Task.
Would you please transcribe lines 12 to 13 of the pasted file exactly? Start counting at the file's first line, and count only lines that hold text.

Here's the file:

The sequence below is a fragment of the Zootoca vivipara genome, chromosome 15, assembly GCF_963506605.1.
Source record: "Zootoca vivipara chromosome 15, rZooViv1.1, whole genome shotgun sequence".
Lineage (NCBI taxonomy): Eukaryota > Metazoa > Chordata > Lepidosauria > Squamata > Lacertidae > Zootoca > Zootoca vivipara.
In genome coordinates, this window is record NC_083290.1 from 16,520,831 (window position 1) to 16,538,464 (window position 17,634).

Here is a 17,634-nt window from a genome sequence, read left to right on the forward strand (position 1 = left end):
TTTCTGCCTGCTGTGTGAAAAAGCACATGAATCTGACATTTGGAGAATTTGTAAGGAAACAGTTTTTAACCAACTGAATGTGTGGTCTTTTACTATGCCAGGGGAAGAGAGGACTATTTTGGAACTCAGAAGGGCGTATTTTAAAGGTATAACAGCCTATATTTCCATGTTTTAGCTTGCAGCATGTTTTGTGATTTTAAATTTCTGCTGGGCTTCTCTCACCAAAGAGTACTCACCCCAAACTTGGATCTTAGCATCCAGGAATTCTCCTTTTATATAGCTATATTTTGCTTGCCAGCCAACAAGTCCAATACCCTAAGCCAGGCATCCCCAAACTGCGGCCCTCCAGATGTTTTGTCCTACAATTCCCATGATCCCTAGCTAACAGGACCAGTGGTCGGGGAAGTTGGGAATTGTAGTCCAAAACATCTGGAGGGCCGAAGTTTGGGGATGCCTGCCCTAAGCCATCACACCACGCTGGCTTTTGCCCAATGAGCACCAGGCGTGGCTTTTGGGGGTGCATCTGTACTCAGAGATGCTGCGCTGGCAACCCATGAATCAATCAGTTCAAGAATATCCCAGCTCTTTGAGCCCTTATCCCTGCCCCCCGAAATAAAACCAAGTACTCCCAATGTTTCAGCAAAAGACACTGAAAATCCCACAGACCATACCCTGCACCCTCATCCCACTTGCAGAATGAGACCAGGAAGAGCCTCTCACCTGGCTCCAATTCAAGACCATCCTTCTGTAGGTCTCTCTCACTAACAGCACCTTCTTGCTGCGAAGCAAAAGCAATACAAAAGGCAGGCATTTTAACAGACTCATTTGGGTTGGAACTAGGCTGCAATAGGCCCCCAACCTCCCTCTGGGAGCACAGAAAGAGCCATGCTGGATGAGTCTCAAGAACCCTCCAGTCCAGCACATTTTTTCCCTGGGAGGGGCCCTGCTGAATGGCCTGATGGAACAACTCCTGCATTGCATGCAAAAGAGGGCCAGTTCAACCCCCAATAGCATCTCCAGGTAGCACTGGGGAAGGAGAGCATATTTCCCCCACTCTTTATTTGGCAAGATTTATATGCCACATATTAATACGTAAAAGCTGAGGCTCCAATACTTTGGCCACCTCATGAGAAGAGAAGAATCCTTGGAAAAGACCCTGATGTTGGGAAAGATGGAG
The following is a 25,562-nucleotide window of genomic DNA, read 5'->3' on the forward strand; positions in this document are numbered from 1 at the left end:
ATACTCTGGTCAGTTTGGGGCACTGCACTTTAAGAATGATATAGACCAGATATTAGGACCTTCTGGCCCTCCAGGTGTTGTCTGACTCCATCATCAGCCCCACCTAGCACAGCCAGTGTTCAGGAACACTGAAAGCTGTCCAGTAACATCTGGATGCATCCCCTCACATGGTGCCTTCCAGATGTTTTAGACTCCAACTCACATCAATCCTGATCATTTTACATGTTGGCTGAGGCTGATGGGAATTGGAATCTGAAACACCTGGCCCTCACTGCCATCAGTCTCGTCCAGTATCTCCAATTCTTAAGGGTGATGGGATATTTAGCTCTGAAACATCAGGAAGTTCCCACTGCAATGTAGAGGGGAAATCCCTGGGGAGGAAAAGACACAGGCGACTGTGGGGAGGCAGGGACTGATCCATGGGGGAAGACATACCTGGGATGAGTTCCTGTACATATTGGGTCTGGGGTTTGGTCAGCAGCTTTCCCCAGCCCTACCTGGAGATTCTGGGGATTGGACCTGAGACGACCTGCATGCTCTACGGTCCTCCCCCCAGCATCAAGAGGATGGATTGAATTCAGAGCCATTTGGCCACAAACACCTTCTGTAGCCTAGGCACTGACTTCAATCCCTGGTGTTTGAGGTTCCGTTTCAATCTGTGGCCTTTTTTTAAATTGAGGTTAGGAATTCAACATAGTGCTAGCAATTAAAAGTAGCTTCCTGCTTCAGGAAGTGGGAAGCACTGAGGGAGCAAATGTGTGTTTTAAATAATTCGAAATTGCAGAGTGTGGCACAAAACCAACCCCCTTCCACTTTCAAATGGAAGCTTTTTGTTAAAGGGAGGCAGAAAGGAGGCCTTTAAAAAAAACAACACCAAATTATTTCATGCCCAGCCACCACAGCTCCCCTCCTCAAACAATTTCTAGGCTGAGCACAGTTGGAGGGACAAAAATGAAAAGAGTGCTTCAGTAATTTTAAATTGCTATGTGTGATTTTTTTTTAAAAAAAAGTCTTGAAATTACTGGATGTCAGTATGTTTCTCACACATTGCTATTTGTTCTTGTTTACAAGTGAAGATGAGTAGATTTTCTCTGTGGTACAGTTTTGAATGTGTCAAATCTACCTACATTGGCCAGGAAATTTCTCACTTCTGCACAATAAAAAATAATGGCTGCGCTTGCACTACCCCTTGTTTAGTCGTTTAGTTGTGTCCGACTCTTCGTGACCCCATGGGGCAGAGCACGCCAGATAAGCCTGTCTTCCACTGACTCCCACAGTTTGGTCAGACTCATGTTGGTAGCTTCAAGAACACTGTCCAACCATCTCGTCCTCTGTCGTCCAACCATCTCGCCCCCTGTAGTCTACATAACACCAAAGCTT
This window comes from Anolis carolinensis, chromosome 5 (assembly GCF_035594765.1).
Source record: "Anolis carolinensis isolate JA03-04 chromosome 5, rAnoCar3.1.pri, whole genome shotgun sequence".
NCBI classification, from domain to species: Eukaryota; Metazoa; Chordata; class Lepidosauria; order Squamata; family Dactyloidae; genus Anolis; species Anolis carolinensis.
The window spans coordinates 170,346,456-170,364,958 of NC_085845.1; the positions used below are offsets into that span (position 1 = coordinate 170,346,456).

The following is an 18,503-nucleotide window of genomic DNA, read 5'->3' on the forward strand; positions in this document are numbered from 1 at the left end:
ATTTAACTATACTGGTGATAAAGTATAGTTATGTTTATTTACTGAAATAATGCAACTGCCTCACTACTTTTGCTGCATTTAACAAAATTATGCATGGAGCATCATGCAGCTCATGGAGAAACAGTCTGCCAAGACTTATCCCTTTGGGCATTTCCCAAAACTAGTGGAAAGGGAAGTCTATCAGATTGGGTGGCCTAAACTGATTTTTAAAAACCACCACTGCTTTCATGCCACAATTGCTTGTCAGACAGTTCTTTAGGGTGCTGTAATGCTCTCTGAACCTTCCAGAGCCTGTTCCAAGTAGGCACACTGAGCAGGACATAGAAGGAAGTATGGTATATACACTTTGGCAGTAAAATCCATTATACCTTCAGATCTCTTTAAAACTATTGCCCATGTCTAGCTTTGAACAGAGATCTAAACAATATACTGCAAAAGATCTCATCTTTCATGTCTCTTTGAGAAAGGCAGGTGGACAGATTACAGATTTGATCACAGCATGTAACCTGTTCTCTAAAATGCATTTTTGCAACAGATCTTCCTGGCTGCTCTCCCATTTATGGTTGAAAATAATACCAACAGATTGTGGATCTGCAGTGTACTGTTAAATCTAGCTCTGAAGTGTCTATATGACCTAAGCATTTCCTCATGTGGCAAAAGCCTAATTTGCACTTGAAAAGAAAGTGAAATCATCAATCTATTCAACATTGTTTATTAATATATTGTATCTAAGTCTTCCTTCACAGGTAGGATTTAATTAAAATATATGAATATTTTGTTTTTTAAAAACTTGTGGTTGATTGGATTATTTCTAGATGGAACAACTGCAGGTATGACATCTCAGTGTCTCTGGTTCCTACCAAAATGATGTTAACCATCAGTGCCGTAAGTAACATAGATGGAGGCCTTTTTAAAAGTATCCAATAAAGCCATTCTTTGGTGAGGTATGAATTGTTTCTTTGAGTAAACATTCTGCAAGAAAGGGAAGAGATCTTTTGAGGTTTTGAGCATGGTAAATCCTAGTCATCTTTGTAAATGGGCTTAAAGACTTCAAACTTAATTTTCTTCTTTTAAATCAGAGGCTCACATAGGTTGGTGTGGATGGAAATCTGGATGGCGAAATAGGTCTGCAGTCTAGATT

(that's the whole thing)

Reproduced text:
The window spans coordinates 170,346,456-170,364,958 of NC_085845.1; the positions used below are offsets into that span (position 1 = coordinate 170,346,456).

The following is an 18,503-nucleotide window of genomic DNA, read 5'->3' on the forward strand; positions in this document are numbered from 1 at the left end: